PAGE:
I was nine years old when I awoke to my first real breakout, a cloud of hormonal acne nestled in the shadow of my lower lip. What I remember most vividly is how it hurt to smile.
I’m 21 now, and I’ve had innumerable breakouts of every kind of acne since then. It carried throughout my teens and into adulthood, working against everyone’s assurance that “it gets better with age” and instead getting worse. I’ve spent a humiliating amount of hours with my face an inch from the bathroom mirror and an equally humiliating amount of cash on heavy duty concealer, both in the effort to cultivate the courage to walk through the world with the skin I’m in.
Since my first breakout, the ever-changing landscape of my skin has come hand-in-hand with a shifting sense of self, coming rapidly in and out like a textured and inflamed tide.
I’ve never been able to properly articulate how it feels when your own skin repulses you, but this is my best try. In the years that I experienced the worst skin problems, I never tended to my skin. I fought with it. I never understood my skin, I denied it. At 17, I held back tears in the dermatologist’s office, my mother watching me from the corner as I read through the list of serious side effects that came with taking Accutane, a controversial drug often prescribed to people with severe acne. At 19, cystic acne once again erupted on my face after my birth control no longer kept it at bay. I cancelled lunches with friends who wouldn’t even have noticed, let alone cared, because I was terrified of being seen.
At some point, maybe years or maybe days after that first pimple, I no longer thought of the acne on my face as just the acne on my face. My face was an extension of my body and, therefore, how I felt about it — monstrous, vulnerable, and mainly, ugly — became how I felt about the rest of me.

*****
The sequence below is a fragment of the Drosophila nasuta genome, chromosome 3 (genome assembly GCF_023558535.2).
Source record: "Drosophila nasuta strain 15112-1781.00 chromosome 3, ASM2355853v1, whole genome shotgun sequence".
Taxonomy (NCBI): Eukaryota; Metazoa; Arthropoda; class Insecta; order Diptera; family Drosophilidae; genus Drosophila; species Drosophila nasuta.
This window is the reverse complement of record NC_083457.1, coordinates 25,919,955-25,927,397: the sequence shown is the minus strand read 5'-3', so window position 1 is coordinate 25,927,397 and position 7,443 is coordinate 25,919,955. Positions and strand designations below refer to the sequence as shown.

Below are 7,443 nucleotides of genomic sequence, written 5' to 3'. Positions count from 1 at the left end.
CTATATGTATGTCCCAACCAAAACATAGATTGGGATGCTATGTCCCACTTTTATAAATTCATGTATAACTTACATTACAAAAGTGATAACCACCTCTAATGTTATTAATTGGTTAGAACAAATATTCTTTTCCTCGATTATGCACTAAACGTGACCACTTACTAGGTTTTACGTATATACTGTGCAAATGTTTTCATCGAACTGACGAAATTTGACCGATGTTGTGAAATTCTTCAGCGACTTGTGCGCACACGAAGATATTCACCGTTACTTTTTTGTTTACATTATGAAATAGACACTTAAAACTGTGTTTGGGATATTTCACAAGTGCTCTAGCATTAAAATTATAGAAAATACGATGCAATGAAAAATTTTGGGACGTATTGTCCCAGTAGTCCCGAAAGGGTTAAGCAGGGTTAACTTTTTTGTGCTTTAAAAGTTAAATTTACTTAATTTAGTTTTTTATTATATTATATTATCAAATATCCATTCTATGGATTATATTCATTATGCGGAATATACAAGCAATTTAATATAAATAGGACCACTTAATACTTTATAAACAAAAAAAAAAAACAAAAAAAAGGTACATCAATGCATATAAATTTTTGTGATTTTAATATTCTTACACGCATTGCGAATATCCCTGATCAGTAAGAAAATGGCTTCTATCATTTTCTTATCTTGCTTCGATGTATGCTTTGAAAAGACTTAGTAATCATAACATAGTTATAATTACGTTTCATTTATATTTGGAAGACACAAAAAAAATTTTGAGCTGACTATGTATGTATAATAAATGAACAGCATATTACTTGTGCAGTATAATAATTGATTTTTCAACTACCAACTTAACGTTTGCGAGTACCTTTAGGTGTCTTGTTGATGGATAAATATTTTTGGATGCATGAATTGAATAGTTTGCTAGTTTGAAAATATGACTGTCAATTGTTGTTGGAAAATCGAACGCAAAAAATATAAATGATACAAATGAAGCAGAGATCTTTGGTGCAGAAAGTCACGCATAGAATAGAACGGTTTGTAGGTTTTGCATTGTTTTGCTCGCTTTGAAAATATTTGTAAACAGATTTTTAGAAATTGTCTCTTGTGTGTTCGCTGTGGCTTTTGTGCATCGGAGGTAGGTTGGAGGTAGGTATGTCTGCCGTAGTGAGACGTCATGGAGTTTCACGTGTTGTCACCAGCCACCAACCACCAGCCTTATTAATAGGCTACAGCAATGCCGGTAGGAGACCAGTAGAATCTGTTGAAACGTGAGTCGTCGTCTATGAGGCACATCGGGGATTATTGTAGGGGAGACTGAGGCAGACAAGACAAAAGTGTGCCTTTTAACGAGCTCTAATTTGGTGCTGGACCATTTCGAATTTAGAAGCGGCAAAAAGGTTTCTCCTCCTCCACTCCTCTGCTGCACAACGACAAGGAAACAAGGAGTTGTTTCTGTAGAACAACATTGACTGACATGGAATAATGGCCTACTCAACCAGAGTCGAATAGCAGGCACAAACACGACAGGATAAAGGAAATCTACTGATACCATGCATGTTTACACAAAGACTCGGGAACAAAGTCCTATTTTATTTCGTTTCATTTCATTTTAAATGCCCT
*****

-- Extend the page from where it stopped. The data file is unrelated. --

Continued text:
In high school, my skin led me to internalize this feeling of ugliness to the point of morphing the picture I imagined when I thought of my body. Engaging with the world, my body felt textured. Uneven. Bulbous. I lost sight of where I began and where I ended.
Once, I disclosed this to a friend I trusted. She had pristine, pale skin and, often, when we spoke, I wanted to reach out and place my fingers on her cheek. I think 16-year-old me wondered whether, if your skin was so soft and so clear, you felt soft and clear too. We were lying on my basement carpet on a summer afternoon, shoulder to shoulder, when I told her that my skin made me feel ugly.
She shook her head, laughing. “It’s just skin! It’s not a big deal.” I knew she meant it to be encouraging, but the shame sent a trail of heat down my back.
My skin, now, is probably the best it’s ever been. Makeup has become more a welcome hobby and less an art of disappearing. But the victory seems partial. I won’t pretend that the link that was forged between my sense of self and the state of my skin no longer exists. If I woke up tomorrow morning with a cystic acne breakout, I would navigate my day with the an underlying urge to disappear.
A little over a year ago, I made tending to my skin a part of my everyday routine. Not battling it or identifying every pimple or scar, but actively and ritualistically caring for it. I’m not staging this choice as the solution that cleared my skin (because it’s not) but rather, the choice that allowed me to remap myself. After years spent internalizing the belief that if my skin was going through a problematic period, it meant that my body was problematic or, implicitly, that I was problematic, adopting a skincare routine forces me to actualize the idea that I am worth tending to, spotty or not.
It’s worth being wary of the way ‘skincare routines’ are marketed to young women as essential ingredients in attaining physical perfection or halting the natural and completely acceptable effects of aging. That aside, my skincare routine has been a catharsis in every sense of the word.
In the morning and at night, I take my time during my routine. For those few minutes, I am focused on myself only, on loving myself as a continuous and conscious act, not as a finite location. Every step is careful and tender in a way I’m not used to being with myself.
The self-care isn’t the serum or the moisturizer or the face mask. It’s the unlearning occurring beneath the steps, glacial but definite — unlearning of the idea that the way my skin looks makes me more or less worth caring for.